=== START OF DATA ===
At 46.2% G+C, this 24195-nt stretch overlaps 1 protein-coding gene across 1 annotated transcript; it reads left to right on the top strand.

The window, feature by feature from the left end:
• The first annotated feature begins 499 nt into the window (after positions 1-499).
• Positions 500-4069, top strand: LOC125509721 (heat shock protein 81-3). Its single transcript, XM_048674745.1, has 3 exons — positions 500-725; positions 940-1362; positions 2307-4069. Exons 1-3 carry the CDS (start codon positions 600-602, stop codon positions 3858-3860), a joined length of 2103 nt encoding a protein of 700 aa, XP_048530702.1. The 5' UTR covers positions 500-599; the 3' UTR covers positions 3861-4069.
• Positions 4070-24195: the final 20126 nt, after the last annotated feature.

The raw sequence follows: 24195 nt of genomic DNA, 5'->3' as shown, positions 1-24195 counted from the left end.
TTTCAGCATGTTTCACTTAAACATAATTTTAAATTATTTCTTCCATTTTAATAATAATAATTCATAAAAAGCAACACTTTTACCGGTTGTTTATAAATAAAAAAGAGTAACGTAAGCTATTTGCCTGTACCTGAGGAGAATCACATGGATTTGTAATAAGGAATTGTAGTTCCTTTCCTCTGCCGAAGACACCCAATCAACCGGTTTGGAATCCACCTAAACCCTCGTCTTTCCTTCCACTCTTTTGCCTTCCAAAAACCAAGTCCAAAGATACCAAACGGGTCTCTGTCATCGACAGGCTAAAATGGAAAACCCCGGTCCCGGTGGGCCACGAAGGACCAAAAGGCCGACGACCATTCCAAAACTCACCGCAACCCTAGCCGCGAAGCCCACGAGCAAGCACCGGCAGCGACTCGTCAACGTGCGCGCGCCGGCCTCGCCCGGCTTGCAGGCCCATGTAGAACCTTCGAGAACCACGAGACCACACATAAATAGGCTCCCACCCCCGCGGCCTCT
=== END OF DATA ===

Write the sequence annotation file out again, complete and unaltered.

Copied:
At 46.2% G+C, this 24195-nt stretch overlaps 1 protein-coding gene across 1 annotated transcript; it reads left to right on the top strand.

The window, feature by feature from the left end:
• The first annotated feature begins 499 nt into the window (after positions 1-499).
• Positions 500-4069, top strand: LOC125509721 (heat shock protein 81-3). Its single transcript, XM_048674745.1, has 3 exons — positions 500-725; positions 940-1362; positions 2307-4069. Exons 1-3 carry the CDS (start codon positions 600-602, stop codon positions 3858-3860), a joined length of 2103 nt encoding a protein of 700 aa, XP_048530702.1. The 5' UTR covers positions 500-599; the 3' UTR covers positions 3861-4069.
• Positions 4070-24195: the final 20126 nt, after the last annotated feature.

The raw sequence follows: 24195 nt of genomic DNA, 5'->3' as shown, positions 1-24195 counted from the left end.
TTTCAGCATGTTTCACTTAAACATAATTTTAAATTATTTCTTCCATTTTAATAATAATAATTCATAAAAAGCAACACTTTTACCGGTTGTTTATAAATAAAAAAGAGTAACGTAAGCTATTTGCCTGTACCTGAGGAGAATCACATGGATTTGTAATAAGGAATTGTAGTTCCTTTCCTCTGCCGAAGACACCCAATCAACCGGTTTGGAATCCACCTAAACCCTCGTCTTTCCTTCCACTCTTTTGCCTTCCAAAAACCAAGTCCAAAGATACCAAACGGGTCTCTGTCATCGACAGGCTAAAATGGAAAACCCCGGTCCCGGTGGGCCACGAAGGACCAAAAGGCCGACGACCATTCCAAAACTCACCGCAACCCTAGCCGCGAAGCCCACGAGCAAGCACCGGCAGCGACTCGTCAACGTGCGCGCGCCGGCCTCGCCCGGCTTGCAGGCCCATGTAGAACCTTCGAGAACCACGAGACCACACATAAATAGGCTCCCACCCCCGCGGCCTCT